changes in the underlying credit quality, results in a more granular rating distribution

for lower quality entities which improves the performance. For subsequent periods, the

PIT approach again dominates and on average performs better when predicting future

defaults. The intuitive reason is that once the TTC ratings are downgraded, which by

construction occurs for the worst performing assets, subsequent ratings are not updated

immediately which is why ex-post the forecasting performance decreases again. The

lower part of Figure 8 visualizes the corresponding results for periods 4 (left) and 5

(right).

Summing up, it can be seen that the TTC rating methodology suﬀers from an inferior

forecasting ability relative to the PIT approach. Results suggest that this is not driven

by the initial stress scenario (which makes low quality ratings less granular) but instead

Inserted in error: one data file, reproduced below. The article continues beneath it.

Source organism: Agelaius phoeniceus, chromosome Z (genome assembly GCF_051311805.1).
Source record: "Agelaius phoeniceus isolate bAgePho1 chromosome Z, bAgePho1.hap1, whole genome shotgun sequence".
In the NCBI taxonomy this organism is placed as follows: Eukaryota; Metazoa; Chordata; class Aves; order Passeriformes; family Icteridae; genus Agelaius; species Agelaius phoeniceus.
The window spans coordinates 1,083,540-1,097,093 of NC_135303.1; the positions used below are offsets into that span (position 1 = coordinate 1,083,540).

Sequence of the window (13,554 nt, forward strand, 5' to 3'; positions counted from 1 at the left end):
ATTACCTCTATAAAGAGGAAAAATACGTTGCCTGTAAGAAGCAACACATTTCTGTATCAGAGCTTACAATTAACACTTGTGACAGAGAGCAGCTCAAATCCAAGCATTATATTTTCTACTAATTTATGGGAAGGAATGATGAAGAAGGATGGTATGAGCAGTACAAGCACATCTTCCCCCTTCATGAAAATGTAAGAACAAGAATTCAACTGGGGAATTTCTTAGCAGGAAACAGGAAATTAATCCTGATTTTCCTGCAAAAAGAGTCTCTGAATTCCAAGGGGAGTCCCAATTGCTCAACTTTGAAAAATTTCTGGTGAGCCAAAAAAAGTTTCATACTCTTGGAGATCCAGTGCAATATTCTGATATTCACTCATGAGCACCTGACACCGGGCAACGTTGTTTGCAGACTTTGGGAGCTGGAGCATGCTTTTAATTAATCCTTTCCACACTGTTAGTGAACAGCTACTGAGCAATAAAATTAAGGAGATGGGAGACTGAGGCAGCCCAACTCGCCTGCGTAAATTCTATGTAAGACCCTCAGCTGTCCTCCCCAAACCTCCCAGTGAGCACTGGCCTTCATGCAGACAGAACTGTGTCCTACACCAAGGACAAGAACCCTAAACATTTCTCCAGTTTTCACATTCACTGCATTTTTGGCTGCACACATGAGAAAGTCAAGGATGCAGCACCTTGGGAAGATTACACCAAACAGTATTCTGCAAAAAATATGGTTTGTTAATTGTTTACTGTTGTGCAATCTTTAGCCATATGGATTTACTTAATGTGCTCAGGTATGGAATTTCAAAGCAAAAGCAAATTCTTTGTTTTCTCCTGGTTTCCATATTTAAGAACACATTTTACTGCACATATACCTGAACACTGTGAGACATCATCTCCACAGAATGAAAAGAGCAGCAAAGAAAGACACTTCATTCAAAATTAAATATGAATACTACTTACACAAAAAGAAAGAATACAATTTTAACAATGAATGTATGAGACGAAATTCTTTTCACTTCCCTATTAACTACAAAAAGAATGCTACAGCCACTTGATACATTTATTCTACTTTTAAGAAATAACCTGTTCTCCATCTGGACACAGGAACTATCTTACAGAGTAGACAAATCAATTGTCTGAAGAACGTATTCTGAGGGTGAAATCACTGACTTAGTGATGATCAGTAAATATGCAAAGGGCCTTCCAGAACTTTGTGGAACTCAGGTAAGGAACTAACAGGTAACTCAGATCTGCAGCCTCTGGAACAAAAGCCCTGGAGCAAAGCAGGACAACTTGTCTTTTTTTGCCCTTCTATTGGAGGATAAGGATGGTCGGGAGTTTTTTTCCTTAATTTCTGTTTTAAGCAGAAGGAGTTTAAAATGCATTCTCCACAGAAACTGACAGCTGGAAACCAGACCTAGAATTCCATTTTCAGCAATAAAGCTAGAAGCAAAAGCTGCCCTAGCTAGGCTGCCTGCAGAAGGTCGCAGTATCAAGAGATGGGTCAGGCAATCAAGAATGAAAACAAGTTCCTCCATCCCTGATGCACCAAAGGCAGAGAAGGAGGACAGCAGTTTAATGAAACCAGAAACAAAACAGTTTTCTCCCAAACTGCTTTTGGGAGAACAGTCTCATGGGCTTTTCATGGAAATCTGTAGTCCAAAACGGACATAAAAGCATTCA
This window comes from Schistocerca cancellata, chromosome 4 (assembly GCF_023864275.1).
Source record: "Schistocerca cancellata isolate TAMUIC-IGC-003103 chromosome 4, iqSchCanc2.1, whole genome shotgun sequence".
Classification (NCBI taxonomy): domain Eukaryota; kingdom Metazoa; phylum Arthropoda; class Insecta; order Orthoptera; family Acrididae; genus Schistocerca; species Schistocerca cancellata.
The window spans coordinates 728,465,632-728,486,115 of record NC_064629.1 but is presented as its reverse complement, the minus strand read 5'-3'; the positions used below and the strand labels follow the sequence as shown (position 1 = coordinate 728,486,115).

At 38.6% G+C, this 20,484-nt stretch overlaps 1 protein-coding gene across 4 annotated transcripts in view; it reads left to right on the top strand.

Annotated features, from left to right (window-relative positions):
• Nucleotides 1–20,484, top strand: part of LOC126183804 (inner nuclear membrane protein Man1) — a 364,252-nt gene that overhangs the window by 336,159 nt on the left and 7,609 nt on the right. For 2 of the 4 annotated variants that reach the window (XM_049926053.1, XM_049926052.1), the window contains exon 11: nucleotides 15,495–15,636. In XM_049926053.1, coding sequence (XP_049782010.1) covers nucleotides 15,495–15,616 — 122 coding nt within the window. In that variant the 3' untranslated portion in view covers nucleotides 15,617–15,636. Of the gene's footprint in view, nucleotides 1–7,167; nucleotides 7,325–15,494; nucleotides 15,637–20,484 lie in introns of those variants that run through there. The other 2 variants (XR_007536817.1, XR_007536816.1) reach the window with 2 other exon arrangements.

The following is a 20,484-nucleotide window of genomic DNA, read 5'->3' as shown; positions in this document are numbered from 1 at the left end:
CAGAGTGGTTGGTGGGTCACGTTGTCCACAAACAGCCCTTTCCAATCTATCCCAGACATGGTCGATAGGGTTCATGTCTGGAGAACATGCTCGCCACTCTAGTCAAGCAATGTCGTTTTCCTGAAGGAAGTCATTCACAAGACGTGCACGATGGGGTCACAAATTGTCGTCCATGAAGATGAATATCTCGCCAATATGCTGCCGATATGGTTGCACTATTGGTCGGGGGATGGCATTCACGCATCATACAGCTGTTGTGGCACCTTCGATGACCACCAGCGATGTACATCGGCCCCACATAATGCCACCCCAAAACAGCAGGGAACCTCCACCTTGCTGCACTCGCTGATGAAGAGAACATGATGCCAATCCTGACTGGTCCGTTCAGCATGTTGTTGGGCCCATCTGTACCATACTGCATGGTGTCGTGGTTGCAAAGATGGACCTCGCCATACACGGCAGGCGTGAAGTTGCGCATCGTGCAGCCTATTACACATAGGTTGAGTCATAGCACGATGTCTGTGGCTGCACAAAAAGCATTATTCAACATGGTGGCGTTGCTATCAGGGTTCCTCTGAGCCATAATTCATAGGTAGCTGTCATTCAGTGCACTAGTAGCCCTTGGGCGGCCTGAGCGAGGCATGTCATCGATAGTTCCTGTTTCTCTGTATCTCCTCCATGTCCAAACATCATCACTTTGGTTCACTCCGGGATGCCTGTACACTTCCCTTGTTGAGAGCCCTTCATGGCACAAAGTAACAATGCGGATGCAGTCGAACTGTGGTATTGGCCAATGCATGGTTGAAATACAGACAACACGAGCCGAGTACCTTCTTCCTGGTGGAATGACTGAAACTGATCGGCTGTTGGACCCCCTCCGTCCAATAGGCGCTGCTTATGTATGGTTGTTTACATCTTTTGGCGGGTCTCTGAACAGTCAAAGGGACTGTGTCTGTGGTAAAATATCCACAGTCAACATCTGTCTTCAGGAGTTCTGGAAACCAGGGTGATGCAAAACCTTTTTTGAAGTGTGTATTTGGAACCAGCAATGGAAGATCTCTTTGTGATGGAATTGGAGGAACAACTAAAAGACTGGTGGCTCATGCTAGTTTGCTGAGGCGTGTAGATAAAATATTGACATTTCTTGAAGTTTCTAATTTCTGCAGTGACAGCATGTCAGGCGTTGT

by the reluctance to update ratings immediately once the stress scenario has been

breached. Because new information is not immediately incorporated into ratings, the

forecasting ability deteriorates such that PIT ratings provide more accurate information

regarding the default probability of the underlying asset.

V Summary

The paper employs a simple structural credit risk model to compare two widely used

rating methodologies. Speciﬁcally, the analysis compares the PIT and TTC rating

approaches with regards to rating stability and accuracy. Results show that while TTC

22

0 0.02 0.04 0.06 0.08 0.1 0.12 0.14 0.16 0.18 0.2

0

0.1

0.2

0.3

0.4

0.5

0.6

0.7

0.8

0.9

1

Observations Included

D

e

f

a

u

lt

s

I

n

c

lu

d

e

d

PIT

TTC

0 0.02 0.04 0.06 0.08 0.1 0.12 0.14 0.16 0.18 0.2

0

0.1

0.2

0.3

0.4

0.5

0.6

0.7

0.8

0.9

1

Observations Included

D

e

f

a

u

lt

s

I

n

c

lu

d

e

d

PIT

TTC

0 0.02 0.04 0.06 0.08 0.1 0.12 0.14 0.16 0.18 0.2